'What interested the brothers most was the Duke's stories of his speculations in the Colonies, of how you can make a thousand pounds in the morning, lose two thousand in the evening, an wake up next mornin' to find that you've still got a chance of makin' all you've lost an' a thousand besides.

'Well, anyway, he got the brothers interested, an' after a lot of palaver an' all sorts of secret meetin's, it was decided to start the Industrial Society, an' make the Duke chief organiser an' secretary.

'The idea was to subscribe a big sum of money, an allow the Duke to use it to the best of his ability "on legitimate enterprises"—those were the words in the contract.

'The Duke took a little office over a barber's shop near the Nottin' Hill Gate Station, an' started work. Nothin' happened for a month. There were directors' meetin's an' money was voted, but in the second week of April, two months after the society was formed, the Duke said the society was now flourishin' an' declared a dividend of 20 per cent. What is more, the money was paid, an' you may be sure the brothers were delighted.

'A fortnight later, he declared another dividend of 30 percent, an' the next week a dividend of 50 percent, an' the brothers had a solemn meetin' an' raised his salary. Throughout that year hardly a week passed without a dividend bein' declared and paid.

'Accordin' to his agreement the Duke didn't have to state where the money came from. On the books of the society were two assets:

Gold mine... 1,000
Silver mine... 500

an' from one or the other the dividends came.

'All went well to the beginning of this year. You would think that the brothers, havin' got their capital back three times over, would be satisfied to sit down an' take their "divvies", but of all true sayin's in this world the truest is that "the more you get, the more you want."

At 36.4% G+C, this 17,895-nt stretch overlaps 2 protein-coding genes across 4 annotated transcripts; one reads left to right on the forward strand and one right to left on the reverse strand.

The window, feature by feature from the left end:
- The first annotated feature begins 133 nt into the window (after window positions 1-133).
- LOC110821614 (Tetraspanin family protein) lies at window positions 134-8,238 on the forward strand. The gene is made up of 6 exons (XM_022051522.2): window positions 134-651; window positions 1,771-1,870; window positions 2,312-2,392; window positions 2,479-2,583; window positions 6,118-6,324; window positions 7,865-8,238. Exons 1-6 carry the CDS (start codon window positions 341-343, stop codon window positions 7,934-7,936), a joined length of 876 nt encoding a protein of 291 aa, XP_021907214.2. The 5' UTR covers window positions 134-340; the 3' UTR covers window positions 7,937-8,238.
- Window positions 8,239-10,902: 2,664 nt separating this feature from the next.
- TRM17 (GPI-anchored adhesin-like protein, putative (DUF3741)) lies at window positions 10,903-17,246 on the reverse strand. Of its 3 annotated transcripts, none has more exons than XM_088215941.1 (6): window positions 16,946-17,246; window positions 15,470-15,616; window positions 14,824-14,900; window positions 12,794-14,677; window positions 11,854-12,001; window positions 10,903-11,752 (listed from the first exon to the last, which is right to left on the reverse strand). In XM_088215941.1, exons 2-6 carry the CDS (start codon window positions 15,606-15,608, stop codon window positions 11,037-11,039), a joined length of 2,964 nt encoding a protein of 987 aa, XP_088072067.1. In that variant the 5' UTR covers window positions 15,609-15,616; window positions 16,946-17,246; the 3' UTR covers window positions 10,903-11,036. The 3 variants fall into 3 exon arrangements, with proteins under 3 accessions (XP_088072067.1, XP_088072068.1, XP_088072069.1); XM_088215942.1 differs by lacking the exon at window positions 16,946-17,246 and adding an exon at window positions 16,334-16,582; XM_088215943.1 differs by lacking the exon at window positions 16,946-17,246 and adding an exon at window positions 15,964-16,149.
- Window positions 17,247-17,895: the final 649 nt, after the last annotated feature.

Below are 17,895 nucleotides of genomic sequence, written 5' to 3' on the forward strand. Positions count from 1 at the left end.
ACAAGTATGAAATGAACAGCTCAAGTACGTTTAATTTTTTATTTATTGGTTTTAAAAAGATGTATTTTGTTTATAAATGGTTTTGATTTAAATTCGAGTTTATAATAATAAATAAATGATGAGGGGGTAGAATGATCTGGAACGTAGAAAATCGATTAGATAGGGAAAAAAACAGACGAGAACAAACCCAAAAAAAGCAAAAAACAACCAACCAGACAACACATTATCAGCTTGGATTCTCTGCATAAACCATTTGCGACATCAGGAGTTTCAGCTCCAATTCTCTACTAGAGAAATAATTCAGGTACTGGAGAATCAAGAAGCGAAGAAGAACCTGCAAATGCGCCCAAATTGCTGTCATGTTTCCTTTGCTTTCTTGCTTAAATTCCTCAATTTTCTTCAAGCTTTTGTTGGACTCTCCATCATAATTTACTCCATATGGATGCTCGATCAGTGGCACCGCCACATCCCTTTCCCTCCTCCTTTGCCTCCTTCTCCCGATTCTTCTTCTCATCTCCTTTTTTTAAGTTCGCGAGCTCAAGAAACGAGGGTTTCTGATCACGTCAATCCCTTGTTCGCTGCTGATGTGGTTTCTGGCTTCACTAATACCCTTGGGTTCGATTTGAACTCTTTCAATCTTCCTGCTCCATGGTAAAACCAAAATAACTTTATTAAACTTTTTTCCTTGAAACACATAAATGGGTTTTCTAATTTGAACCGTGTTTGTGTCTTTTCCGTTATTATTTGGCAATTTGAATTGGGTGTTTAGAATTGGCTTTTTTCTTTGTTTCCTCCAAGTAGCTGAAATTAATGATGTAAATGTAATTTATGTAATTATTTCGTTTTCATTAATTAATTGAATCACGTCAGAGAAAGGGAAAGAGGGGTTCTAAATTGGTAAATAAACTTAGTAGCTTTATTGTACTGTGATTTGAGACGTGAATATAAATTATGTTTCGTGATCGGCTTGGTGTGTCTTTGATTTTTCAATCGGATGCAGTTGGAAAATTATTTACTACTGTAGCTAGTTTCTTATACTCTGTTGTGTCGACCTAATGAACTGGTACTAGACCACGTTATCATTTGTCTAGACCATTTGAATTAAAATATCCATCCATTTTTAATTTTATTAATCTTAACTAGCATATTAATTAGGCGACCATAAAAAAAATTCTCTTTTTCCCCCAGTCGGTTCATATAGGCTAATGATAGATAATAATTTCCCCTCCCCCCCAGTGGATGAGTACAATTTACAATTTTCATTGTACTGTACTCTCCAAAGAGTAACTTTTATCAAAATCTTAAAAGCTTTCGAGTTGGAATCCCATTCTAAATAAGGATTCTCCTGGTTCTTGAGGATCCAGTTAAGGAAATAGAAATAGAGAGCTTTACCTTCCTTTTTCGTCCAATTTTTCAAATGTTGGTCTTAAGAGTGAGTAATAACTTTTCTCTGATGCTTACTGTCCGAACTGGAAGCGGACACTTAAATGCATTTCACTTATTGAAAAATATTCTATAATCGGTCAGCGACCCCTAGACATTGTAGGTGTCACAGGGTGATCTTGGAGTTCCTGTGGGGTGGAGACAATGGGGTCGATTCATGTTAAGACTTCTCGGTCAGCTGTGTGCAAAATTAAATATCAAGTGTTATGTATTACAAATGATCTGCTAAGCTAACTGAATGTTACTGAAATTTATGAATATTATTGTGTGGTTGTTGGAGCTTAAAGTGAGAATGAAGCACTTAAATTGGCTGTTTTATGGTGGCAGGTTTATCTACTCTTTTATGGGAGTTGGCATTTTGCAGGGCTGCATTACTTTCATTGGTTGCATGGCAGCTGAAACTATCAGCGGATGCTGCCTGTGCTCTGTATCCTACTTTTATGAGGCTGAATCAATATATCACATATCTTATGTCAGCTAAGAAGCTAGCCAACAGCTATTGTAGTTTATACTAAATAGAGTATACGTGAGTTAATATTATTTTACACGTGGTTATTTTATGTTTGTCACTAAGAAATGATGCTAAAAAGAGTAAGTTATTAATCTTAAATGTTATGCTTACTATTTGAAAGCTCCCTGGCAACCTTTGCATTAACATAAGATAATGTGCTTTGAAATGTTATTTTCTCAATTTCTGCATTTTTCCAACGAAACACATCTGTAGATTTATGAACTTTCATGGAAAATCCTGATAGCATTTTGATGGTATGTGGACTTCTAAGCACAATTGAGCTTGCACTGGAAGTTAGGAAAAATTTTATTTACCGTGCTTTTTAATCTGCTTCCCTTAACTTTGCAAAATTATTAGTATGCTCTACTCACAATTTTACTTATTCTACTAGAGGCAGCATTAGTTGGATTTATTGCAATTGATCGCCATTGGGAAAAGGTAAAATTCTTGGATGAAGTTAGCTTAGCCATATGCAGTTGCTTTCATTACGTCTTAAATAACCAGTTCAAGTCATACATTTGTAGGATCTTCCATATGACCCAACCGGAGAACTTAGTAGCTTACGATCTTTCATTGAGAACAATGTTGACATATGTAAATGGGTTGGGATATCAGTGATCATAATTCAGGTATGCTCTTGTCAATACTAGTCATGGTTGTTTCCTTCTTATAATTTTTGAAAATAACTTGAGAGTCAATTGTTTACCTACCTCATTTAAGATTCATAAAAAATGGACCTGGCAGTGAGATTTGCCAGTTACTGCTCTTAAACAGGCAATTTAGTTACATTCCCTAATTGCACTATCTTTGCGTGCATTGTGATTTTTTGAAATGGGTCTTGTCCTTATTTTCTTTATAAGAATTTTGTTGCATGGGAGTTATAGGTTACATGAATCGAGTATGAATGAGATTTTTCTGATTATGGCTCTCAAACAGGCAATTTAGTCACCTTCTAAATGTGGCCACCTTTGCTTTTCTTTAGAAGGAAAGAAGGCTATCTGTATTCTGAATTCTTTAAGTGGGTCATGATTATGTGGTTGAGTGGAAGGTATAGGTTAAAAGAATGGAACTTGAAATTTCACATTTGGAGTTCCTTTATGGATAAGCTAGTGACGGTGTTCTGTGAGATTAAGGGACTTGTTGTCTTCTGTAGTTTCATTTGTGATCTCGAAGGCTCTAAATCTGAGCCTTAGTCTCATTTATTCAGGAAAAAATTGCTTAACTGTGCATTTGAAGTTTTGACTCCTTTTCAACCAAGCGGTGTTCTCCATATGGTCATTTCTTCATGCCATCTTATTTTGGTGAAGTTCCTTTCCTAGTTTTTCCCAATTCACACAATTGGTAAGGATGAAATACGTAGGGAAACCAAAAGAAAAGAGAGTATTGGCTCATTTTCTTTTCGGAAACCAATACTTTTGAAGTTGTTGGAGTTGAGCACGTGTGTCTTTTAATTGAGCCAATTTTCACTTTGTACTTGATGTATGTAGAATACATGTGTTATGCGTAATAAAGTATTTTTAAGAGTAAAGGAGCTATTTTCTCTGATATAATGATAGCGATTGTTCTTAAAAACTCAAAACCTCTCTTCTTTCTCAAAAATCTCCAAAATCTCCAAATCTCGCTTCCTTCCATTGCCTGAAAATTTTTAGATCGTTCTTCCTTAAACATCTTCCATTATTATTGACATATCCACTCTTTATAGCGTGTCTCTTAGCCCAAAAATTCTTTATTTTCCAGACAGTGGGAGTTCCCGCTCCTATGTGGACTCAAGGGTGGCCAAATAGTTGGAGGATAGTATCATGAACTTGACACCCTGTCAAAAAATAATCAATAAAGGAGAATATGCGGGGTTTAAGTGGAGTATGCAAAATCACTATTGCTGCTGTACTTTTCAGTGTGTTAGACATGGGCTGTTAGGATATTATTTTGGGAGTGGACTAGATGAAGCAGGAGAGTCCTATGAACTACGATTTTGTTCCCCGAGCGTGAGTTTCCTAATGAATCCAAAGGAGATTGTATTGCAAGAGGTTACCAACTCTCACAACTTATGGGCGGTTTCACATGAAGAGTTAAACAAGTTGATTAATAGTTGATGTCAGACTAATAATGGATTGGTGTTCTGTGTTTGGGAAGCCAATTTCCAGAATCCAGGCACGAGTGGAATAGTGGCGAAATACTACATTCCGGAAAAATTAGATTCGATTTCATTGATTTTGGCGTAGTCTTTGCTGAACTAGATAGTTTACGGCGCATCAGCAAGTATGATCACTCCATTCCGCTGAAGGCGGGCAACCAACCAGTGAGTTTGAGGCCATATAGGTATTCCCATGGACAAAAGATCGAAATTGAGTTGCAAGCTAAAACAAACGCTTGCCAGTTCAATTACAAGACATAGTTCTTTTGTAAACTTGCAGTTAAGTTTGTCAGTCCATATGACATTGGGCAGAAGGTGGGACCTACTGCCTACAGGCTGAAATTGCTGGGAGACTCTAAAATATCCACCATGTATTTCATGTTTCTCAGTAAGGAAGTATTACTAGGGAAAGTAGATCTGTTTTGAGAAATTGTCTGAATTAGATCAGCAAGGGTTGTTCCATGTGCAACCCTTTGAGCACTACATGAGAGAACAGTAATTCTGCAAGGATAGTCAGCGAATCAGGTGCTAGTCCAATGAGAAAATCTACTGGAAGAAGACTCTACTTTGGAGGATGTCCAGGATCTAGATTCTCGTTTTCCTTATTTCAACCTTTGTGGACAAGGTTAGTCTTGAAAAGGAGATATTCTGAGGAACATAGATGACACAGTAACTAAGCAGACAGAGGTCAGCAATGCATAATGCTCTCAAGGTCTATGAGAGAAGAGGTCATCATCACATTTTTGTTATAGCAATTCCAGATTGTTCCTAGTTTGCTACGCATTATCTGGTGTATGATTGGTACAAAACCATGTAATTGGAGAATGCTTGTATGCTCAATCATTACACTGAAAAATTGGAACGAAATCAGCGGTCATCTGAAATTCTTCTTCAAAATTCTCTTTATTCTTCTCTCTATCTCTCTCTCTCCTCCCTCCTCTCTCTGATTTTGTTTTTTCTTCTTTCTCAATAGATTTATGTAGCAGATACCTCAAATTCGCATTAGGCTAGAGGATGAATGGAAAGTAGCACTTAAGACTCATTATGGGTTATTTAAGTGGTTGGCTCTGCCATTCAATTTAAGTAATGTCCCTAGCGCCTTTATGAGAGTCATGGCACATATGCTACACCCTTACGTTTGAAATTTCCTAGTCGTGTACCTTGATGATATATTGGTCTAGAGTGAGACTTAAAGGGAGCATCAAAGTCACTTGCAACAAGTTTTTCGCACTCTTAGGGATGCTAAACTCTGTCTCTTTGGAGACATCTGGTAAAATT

'From what I hear, the Duke paid no more dividends at all from the end of November to the end of February, an' only a beggarly 10 per cent, in March. So the directors had a meetin' an' passed a vote of censure on the secretary.

'He wasn't the kind of man to get worried over a little affair like that, but he was annoyed.

"What these perishers don't understand,' he ses to me, 'is that the gold mine doesn't work in the winter.'

'"Where is it?" I asked.

'He thought a bit. "In the Klondike," he ses, thoughtful.

'"An' where's the silver mine?"

'"In never-never land," he ses, very glib.

'He got the brothers quiet again by the end of March, for he declared a dividend of 20 percent, but somehow or other all those weeks of non-payment got their backs up, an' they wasn't so friendly with him as they used to be.

'Mr. Samsin asked me to call round an' see him, an' I went.

'When I got to his house, I was shown into the parlour, an' to my surprise, I found about a dozen of the brothers all sittin' round a table very solemn an' stern.